A first interpretation of this pattern of performance would be that functional regions involved in the visual system operate better in isolation than in synchrony. It can be summarized as ‘superior when autonomous, inferior when synchronized’. According to this interpretation, first-order patterns would be processed at a higher level of performance because they may be analysed within a single brain region (or a brain region more limited in surface), whereas second-order information requires communication among regions to be automatic and constant. This trend of interpretation is inspired by the model initially proposed by Castelli et al. (2002) for higher-order performances in autism. Castelli et al. found diminished functional synchrony between extra-striate areas and the superior temporal sulcus during a theory of mind task, while the early visual processing areas (extra-striate cortex) were activated normally in individuals with autism. A so-called ‘under connectivity’ between regions involved in syntactic processing was also recently established using fMRI (Just et al., 2004). During the processing of complex syntactic sentences, HFA individuals presented with a reduced functional synchrony, measured by the correlation between the average time course of all the activated voxels in each member of pairs of anatomically defined ROIs implicated in language processing. Finally, a recent study using diffusion tensor imaging (Barnea-Goraly et al., 2004) revealed a reduction of white matter tracts adjacent to the grey matter of associative cortex (temporo-parietal junctions, superior temporal sulcus) and between prefrontal and temporal cortices. Some neural network models of visual processing implicate feedback or top-down connectivity as being an important part of information coding in V1 (Rao and Ballard, 1999; Angelucci et al., 2002). These models are defined by the existence of feedback connections between higher (i.e. V2, V3, V4, MT) and lower (i.e. V1) visual areas that result in the amplification and focused activity of neurons in lower-order areas, implicated in such perceptual processing as orientation selectivity and figure ground differentiation (Hupé et al., 1998; Bullier et al., 2001). This ‘superior when autonomous, inferior when synchronized’ hypothesis receives, therefore, increasing support from studies on large-scale communication/synchrony among brain regions. Apart from the current findings, it has, however, not yet found support from sub-regions implicated in low level processing.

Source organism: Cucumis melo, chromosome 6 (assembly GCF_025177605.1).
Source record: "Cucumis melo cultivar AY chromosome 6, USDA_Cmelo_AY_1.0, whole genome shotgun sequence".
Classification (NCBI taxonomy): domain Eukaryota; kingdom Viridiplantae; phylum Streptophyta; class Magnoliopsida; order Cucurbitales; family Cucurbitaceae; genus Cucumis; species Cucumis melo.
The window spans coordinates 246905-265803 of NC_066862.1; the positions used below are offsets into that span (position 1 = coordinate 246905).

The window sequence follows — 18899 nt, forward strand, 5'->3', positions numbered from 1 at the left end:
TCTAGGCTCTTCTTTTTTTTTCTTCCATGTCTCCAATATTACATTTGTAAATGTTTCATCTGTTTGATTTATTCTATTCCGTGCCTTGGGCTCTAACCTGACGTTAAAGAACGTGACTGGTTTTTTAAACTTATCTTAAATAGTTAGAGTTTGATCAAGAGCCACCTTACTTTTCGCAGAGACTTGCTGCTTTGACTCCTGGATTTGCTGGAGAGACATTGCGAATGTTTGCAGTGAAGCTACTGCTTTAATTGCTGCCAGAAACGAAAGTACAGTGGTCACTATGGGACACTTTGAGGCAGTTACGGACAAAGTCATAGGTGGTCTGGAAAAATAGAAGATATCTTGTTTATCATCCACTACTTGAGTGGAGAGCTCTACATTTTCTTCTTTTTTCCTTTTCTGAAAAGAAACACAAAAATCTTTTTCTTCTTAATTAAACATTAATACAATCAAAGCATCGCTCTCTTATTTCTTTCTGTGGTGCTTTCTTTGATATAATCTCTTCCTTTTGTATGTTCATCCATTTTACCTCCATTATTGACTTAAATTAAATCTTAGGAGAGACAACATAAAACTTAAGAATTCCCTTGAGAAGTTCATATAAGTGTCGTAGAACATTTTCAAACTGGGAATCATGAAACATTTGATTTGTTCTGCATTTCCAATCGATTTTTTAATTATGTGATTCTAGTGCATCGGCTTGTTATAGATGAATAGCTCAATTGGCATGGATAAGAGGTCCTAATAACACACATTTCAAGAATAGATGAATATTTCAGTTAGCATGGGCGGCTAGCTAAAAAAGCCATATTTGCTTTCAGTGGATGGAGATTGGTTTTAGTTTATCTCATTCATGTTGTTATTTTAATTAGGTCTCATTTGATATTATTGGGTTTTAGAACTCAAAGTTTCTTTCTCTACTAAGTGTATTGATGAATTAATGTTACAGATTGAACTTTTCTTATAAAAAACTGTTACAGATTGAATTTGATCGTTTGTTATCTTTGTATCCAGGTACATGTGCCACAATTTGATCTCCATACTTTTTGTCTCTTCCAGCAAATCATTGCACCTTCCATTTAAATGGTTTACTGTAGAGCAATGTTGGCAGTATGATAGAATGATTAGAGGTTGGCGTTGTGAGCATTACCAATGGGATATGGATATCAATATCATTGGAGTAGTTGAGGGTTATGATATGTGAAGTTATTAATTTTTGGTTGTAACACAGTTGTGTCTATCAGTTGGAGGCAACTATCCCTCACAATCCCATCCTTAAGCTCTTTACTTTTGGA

A second trend of interpretation is that the same atypical neural system mediating orientation information processing in autism may have two opposite perceptual consequences, depending on the complexity of the information provided. We propose that this dichotomous performance is best explained by an atypical neural connectivity mediating the extraction of low-level orientation information within the visual processing hierarchy in autism (Cohen, 1994; Gustaffson, 1997a,b; McLelland, 2000; Grice et al., 2001; Brock et al., 2002; Bertone et al., 2003, 2004). The efficient orientation selectivity and detection of neurons in the primary visual cortex (V1) is largely dependent on cortical lateral interactions between orientation-selective neurons (Andrews, 1965). Therefore, the type of abnormal connectivity the most congruent with enhanced sensitivity to simple luminance-defined gratings is that of strong or excessive lateral inhibition [This model is also consistent with the hypothesis of increased latent inhibition, proposed by K. Plaisted (in prep.)], as first suggested by Gustafsson (1997a, b). Gustafsson's model is based on a ‘feature map’ model of cortical functioning where neurons selective to a certain orientation are arranged in columns. These columns are optimally activated (increased neuronal activity within each column) when a specific orientation (i.e. vertical) is presented (Kohonen, 1995). Lateral inhibition allows proximal columns to be activated by similar orientations, resulting in a bell-shaped tuning curve function (or ‘Mexican hat’ function) in the orientation domain, for each orientation-selective column. For typically developing individuals, a possible functional role of lateral inhibition is to sharpen the orientation tuning of each of these columns (Sillito et al., 1995; Gilbert et al., 1996; Gilbert, 1998; Somers et al., 2002). We propose that increasing lateral inhibition would narrow the range of a particular orientation activating each column, resulting in an improved ability for both the detection of oriented stimuli and the discrimination between different orientations. As suggested by Gustafsson (1997a, b), narrowing the tuning of each column would facilitate ‘discrimination’ between orientations (resulting in enhanced edge detection), whereas widening their tuning curves would facilitate ‘generalization’. Increased lateral inhibition would, therefore, produce an increased performance on the orientation-discrimination task stimuli for the HFA group, since luminance-defined stimuli can be analysed by a single orientation-selective neuron with a narrowly tuned receptive field in V1. Physiological support for this suggestion has come form recent neuropathological studies demonstrating numerous and more narrow minicolumns (i.e. columns of orientation selective neurons) in the autistic brain (Casanova et al., 2002a, b).